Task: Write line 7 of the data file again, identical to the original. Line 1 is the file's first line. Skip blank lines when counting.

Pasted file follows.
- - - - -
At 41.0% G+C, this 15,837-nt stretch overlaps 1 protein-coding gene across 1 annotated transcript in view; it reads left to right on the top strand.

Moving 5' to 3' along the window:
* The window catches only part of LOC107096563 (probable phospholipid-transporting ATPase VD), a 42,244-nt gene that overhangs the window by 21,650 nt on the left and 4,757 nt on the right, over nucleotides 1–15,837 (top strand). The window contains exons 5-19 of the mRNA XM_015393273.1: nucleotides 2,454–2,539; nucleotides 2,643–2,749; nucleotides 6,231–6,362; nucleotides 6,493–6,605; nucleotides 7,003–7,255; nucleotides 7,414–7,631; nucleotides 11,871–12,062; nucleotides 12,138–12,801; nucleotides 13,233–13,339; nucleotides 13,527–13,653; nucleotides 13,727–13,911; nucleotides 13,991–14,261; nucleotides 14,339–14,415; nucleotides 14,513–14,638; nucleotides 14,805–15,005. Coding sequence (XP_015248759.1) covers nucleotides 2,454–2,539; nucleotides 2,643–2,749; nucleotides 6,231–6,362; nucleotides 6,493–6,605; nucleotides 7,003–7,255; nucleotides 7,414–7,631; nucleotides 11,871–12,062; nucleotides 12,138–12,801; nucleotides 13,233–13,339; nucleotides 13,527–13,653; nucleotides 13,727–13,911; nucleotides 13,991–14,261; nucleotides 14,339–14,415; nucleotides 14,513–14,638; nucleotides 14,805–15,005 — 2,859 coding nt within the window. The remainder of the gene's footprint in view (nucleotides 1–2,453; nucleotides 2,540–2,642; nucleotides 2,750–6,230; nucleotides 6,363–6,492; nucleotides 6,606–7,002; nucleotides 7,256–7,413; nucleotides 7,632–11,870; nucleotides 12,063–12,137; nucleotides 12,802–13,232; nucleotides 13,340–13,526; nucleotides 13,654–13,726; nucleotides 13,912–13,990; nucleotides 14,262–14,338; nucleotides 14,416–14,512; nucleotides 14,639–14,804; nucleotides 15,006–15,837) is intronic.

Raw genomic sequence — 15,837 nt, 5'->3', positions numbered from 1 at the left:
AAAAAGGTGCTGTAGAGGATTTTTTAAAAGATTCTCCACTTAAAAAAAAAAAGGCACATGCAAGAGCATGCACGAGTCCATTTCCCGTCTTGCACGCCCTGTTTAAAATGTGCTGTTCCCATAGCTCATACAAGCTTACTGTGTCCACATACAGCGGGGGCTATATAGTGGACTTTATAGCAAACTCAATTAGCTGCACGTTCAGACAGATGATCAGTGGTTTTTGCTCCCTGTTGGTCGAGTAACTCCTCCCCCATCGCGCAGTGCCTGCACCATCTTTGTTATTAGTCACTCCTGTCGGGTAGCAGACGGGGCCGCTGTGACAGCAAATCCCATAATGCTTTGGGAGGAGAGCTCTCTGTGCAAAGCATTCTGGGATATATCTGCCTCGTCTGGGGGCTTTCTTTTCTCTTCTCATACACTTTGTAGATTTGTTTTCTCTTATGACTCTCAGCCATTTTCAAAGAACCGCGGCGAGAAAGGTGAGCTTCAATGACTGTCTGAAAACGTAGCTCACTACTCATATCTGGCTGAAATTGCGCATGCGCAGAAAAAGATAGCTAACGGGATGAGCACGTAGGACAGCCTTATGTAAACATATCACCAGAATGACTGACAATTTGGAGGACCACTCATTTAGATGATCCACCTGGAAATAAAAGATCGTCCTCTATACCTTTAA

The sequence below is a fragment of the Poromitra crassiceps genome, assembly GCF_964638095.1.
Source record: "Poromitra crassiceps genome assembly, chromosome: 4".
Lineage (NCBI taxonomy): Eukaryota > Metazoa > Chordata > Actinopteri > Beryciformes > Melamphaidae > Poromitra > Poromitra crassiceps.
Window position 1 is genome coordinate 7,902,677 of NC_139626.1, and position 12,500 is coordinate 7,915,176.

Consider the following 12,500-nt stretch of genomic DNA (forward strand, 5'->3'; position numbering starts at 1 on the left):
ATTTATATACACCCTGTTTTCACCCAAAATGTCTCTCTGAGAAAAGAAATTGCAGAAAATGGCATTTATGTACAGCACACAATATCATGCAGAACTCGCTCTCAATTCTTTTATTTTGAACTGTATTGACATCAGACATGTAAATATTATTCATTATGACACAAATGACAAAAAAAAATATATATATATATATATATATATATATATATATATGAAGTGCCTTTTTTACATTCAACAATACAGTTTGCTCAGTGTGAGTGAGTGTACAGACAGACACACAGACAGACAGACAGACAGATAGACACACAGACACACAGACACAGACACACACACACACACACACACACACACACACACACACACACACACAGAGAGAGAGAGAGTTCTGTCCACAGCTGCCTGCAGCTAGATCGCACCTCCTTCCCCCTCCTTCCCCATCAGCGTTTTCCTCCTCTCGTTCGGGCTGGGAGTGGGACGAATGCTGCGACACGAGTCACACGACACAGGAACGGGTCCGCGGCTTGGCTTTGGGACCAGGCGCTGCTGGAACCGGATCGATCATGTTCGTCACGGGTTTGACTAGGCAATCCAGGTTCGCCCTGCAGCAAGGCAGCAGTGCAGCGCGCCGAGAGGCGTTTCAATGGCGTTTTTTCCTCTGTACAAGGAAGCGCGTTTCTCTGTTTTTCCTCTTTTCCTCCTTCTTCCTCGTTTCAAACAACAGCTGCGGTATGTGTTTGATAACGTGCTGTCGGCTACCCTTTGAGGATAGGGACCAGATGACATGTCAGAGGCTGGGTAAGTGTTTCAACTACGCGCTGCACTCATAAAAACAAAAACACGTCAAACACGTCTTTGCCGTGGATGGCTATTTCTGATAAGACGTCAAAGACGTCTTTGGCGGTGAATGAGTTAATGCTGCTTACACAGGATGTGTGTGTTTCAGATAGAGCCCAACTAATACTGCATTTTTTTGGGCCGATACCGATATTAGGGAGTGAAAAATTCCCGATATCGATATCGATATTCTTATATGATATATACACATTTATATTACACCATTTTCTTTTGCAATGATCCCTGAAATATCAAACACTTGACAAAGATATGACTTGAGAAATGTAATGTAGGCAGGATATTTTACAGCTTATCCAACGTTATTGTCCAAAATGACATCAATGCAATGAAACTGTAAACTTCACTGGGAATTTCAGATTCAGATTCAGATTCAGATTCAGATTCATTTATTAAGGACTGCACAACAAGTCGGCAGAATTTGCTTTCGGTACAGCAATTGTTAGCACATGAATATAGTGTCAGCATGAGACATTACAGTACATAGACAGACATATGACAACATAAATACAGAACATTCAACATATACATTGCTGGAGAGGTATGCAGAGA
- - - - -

Source record: "Poromitra crassiceps genome assembly, chromosome: 4".